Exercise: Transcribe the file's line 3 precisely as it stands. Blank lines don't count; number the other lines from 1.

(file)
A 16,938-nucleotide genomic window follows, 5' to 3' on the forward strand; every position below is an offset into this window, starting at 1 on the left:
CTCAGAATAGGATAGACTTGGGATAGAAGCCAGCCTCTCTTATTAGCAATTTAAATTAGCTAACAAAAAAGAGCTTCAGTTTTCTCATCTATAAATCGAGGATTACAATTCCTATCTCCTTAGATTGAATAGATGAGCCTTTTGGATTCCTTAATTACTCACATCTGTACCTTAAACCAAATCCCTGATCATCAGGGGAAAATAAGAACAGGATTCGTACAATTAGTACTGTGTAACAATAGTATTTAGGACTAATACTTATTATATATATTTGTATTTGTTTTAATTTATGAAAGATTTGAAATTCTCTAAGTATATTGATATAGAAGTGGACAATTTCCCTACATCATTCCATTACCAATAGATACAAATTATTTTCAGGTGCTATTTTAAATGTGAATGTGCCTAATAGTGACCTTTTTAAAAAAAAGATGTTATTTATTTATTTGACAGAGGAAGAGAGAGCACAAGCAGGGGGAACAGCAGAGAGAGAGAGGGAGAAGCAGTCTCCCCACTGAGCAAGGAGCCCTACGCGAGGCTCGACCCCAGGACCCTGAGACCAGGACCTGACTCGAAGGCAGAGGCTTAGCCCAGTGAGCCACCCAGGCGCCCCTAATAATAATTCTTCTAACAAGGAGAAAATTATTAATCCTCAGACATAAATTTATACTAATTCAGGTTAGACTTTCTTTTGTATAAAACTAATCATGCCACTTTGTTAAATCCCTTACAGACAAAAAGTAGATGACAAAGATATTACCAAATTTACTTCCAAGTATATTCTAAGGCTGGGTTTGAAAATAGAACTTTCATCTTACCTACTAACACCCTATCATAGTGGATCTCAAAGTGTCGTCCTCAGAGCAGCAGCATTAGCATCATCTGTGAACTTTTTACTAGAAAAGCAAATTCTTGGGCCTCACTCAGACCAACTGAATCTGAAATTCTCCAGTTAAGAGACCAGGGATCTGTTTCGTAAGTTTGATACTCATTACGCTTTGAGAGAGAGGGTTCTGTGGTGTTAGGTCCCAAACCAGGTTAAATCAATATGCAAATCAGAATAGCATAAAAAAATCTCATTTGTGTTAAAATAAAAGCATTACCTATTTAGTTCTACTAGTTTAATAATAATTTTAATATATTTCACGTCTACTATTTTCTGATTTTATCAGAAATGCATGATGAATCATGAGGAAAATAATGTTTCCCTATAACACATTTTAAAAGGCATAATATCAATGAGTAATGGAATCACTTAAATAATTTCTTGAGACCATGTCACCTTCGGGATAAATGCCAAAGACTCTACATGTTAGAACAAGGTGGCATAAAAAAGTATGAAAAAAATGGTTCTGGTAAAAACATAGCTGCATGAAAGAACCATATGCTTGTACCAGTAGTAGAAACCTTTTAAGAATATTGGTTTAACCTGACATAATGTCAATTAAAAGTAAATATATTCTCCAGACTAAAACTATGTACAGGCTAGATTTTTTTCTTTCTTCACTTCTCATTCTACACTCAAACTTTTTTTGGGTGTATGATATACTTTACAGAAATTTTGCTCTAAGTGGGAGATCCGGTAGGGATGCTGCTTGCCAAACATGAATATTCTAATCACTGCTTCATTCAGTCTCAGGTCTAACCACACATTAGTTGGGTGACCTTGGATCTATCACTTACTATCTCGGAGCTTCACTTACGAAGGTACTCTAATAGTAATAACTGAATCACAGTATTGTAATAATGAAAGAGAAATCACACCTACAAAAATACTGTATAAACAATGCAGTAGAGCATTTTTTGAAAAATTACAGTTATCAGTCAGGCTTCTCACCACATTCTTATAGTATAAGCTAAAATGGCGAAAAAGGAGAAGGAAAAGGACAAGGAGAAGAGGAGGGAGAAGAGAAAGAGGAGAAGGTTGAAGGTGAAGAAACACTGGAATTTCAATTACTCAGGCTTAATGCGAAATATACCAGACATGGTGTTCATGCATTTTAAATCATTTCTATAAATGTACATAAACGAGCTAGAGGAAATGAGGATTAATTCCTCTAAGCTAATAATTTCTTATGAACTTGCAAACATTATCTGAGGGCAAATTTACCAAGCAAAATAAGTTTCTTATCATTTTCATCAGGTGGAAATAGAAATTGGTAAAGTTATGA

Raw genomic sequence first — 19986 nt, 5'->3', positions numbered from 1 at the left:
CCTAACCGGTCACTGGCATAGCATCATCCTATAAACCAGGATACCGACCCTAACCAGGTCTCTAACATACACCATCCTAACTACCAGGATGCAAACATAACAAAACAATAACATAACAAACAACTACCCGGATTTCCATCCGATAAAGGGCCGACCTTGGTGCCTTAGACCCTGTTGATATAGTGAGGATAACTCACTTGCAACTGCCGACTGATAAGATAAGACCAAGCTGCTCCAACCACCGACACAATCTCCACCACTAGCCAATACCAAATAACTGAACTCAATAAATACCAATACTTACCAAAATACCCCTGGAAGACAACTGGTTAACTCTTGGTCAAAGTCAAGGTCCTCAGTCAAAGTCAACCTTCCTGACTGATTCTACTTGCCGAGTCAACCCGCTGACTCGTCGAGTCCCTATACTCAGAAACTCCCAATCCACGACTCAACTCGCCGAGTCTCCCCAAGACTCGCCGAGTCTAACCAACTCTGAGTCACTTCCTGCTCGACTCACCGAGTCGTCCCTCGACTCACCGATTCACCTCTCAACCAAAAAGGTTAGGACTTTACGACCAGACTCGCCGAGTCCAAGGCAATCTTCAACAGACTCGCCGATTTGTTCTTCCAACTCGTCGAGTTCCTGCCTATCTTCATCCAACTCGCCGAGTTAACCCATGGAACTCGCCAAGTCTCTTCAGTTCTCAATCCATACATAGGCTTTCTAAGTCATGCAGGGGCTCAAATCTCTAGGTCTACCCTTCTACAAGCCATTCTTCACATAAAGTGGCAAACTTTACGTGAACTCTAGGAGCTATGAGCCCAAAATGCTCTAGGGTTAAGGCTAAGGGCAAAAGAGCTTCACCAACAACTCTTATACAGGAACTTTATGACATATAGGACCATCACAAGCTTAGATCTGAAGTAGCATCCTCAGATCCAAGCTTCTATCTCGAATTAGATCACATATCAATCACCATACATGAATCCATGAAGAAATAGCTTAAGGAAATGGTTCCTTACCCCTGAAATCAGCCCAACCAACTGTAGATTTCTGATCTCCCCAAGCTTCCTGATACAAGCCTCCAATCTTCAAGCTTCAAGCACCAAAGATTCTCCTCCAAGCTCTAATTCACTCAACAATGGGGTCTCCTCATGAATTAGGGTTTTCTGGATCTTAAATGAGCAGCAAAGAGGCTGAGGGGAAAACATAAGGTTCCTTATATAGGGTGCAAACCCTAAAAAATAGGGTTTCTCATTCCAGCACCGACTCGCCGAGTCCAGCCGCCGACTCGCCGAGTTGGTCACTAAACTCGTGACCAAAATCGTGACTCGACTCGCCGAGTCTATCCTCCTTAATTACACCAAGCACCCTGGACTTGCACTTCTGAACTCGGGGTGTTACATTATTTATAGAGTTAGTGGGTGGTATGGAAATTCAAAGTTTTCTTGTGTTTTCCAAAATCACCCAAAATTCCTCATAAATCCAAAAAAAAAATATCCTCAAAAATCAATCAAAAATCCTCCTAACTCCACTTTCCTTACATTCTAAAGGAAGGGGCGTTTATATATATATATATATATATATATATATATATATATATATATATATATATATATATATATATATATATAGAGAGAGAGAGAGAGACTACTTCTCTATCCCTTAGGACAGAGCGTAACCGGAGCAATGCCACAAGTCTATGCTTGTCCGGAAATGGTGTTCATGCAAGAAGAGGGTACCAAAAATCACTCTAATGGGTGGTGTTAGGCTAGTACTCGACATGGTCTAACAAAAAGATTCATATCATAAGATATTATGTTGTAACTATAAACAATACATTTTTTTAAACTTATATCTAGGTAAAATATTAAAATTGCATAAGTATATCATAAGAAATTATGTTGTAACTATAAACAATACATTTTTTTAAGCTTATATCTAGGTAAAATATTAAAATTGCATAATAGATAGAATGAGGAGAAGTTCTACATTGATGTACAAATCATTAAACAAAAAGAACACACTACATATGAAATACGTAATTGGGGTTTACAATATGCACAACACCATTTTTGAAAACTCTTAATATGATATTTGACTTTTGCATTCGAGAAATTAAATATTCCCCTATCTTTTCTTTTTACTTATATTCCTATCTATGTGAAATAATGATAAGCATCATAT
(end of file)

Raw genomic sequence first — 19986 nt, 5'->3', positions numbered from 1 at the left: